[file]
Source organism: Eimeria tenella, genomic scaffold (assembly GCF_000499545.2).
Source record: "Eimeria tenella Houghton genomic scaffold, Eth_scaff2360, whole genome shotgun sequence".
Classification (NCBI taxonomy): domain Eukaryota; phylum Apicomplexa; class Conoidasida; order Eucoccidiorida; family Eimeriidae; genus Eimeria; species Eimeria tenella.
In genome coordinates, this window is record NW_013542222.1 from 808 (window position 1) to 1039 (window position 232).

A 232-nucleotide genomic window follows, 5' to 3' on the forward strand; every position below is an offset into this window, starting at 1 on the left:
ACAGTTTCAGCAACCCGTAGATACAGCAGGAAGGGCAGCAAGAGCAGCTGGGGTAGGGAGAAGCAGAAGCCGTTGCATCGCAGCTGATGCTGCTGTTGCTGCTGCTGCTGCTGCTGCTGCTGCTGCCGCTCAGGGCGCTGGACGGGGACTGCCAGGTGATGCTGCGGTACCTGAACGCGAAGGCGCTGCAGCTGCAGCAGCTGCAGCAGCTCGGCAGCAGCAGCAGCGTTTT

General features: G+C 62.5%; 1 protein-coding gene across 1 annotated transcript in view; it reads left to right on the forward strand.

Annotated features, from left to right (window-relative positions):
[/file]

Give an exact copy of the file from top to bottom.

Source organism: Eimeria tenella, genomic scaffold (assembly GCF_000499545.2).
Source record: "Eimeria tenella Houghton genomic scaffold, Eth_scaff2360, whole genome shotgun sequence".
Classification (NCBI taxonomy): domain Eukaryota; phylum Apicomplexa; class Conoidasida; order Eucoccidiorida; family Eimeriidae; genus Eimeria; species Eimeria tenella.
In genome coordinates, this window is record NW_013542222.1 from 808 (window position 1) to 1039 (window position 232).

A 232-nucleotide genomic window follows, 5' to 3' on the forward strand; every position below is an offset into this window, starting at 1 on the left:
ACAGTTTCAGCAACCCGTAGATACAGCAGGAAGGGCAGCAAGAGCAGCTGGGGTAGGGAGAAGCAGAAGCCGTTGCATCGCAGCTGATGCTGCTGTTGCTGCTGCTGCTGCTGCTGCTGCTGCTGCCGCTCAGGGCGCTGGACGGGGACTGCCAGGTGATGCTGCGGTACCTGAACGCGAAGGCGCTGCAGCTGCAGCAGCTGCAGCAGCTCGGCAGCAGCAGCAGCGTTTT

General features: G+C 62.5%; 1 protein-coding gene across 1 annotated transcript in view; it reads left to right on the forward strand.

Annotated features, from left to right (window-relative positions):